Rachel Morarjee in Moscow -
Foreign drug manufacturers are racing to bolster their positions on the Russian market in order to circumvent the Kremlin's tough new rules on imported medicines, and the domestic market is set for a new growth spurt.
Late last year, Prime Minister Vladimir Putin unveiled a new two-decade long plan to modernise the country's pharmaceutical industry and to give local firms a greater presence in international markets through $3.9bn in government funding.
Putin said he wants 90% of Russia's vital medicines and 50% of its medical equipment to be produced domestically by 2020, and wants to increase exports eight-fold.
Foreign pharmaceutical companies and medical equipment manufacturers will face restrictions on selling their goods in Russia if they do not bring their technology and manufacturing facilities into the country, he warned. "We will have restrictions for them on our market if there are no imports of manufacturing facilities and technologies," Putin said, saying the trade barriers would be implemented in a gradual way.
Dmitry Genkin, CEO of Russia's Pharmasynthez, which raised $17.6m in a November IPO, says Russia has struggled with the Soviet legacy of building most of the pharmaceutical industry elsewhere in Eastern Europe. "It left us with a huge gap between fundamental sciences and applied science like medicine when the Soviet Union collapsed," he explains.
Russian firms have long waited for government support, but current spending levels in the country fall far short of the money spent to support research and development in Europe, Genkin notes. "The money being spent by the Russian government is still peanuts compared to spending by the European Commission or the US National Institute of Health," he says
Nevertheless, Russia's pharmaceutical market is growing twice as fast as in the US and European markets, and has already become a key battleground for pharmaceutical companies whose sales have stalled in western markets as patents expire. "The pharmaceutical market, boosted by consumer and government spending is set to outperform Russian GDP, while the fragmented regional pharmacy segment offers big consolidation potential to leading chains," say analysts at Russian brokerage Uralsib.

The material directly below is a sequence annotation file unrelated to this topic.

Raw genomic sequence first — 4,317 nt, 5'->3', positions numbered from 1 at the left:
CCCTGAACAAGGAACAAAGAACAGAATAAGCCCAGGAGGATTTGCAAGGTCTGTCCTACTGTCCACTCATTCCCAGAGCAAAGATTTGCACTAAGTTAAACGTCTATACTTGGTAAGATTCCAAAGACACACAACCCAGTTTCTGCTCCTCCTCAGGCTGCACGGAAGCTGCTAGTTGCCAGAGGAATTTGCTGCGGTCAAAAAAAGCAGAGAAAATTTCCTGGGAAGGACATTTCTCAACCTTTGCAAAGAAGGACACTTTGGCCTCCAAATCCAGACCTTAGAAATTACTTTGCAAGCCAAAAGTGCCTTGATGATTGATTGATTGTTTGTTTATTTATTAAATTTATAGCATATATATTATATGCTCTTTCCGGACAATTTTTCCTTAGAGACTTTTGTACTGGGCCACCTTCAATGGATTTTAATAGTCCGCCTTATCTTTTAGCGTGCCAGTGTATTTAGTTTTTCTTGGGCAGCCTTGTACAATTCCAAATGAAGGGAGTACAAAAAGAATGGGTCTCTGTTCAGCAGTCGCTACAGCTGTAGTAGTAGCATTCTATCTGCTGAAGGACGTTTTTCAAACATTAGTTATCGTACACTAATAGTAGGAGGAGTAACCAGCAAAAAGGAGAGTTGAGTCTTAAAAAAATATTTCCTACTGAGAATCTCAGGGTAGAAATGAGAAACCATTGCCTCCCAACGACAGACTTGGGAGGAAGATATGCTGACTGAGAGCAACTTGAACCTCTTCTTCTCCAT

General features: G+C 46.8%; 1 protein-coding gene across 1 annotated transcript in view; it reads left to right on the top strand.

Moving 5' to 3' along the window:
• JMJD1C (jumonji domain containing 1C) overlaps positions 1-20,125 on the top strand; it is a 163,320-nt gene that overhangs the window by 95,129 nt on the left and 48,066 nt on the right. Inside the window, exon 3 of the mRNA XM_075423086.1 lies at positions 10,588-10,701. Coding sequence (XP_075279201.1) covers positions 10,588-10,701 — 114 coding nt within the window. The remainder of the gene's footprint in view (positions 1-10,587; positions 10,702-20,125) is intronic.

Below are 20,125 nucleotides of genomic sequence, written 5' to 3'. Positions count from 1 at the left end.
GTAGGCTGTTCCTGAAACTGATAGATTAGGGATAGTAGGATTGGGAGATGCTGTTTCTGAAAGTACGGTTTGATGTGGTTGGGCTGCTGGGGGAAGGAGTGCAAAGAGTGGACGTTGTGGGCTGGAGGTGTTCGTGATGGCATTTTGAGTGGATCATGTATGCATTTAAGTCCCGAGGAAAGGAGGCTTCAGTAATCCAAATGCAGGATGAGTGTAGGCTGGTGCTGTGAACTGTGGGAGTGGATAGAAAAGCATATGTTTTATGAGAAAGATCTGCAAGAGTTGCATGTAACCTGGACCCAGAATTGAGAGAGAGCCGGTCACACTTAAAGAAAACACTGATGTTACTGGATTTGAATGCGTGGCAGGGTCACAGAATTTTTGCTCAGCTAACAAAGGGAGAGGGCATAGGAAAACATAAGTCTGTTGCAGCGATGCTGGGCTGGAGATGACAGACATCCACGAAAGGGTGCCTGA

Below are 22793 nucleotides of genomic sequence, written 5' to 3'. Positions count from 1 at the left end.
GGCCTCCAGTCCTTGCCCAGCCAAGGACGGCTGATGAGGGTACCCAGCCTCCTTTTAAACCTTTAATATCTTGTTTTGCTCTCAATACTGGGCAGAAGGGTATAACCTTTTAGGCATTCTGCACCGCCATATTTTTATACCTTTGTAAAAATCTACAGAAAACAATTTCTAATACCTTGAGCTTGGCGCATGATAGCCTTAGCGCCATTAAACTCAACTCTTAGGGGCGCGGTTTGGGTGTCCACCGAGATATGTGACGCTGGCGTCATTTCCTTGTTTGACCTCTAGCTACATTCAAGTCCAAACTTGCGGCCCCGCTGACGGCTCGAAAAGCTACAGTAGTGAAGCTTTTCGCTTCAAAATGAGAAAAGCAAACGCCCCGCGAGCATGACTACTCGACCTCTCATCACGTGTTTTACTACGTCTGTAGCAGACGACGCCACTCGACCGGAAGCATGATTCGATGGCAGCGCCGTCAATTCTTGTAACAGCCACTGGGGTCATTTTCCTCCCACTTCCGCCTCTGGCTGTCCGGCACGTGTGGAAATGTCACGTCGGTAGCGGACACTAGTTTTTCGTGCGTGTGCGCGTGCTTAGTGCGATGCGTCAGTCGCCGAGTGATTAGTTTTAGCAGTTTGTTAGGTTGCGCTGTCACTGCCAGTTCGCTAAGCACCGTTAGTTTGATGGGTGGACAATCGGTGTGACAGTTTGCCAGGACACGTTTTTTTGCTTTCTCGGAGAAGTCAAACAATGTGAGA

Arrival of the giants
Western drug giants are determined that they won't be caught out by the import barriers and so are setting up domestic manufacturing bases in Russia to cash in on the market's growth potential.
Just before Christmas, Swiss giant Novartis said it would invest $500m in Russia over the next five years, building a manufacturing plant in St Petersburg to focus on local manufacturing and R&D partnerships with local companies. Switzerland's Nycomed and Denmark's Novo Nordisk have also announced plans to start producing in Russia, while Britain's GlaxoSmithKline struck a vaccine deal in November with Moscow-based Binnopharm. French firm Sanofi-Aventis in January appointed a new emerging markets management team to boost their market share in Russia, which it considers as one of its key markets.
Meanwhile, Russian companies are also looking at markets overseas. Pharmasynthez has said it will use part of its IPO funds to purchase pharmaceutical producers in Europe, as well as in the US and Israel. Pharmasynthez is looking for small, growing and profitable
companies that own production facilities, Genkin says.
With the push to promote the domestic pharmaceuticals industry, the Kremlin has opened up a new front in the war to diversify the Russian economy. Analysts are excited by the government's initiative, as it gives them a new sector to invest into. In the last week of January, Russian investment bank Uralsib launched a re-initiation of research into the pharmaceutical sector with a report entitled, "Just what the doctor ordered."
"Russian pharma producers offer an excellent domestic story and access to defensive market niches and strong cash flows. The relative underperformance of Russia's pharmaceutical market by comparison to other Bric markets is compensated for by the market leaders' higher margins and consolidation potential," Uralsib's analyst Tigran Hovhannisyan wrote in the report.
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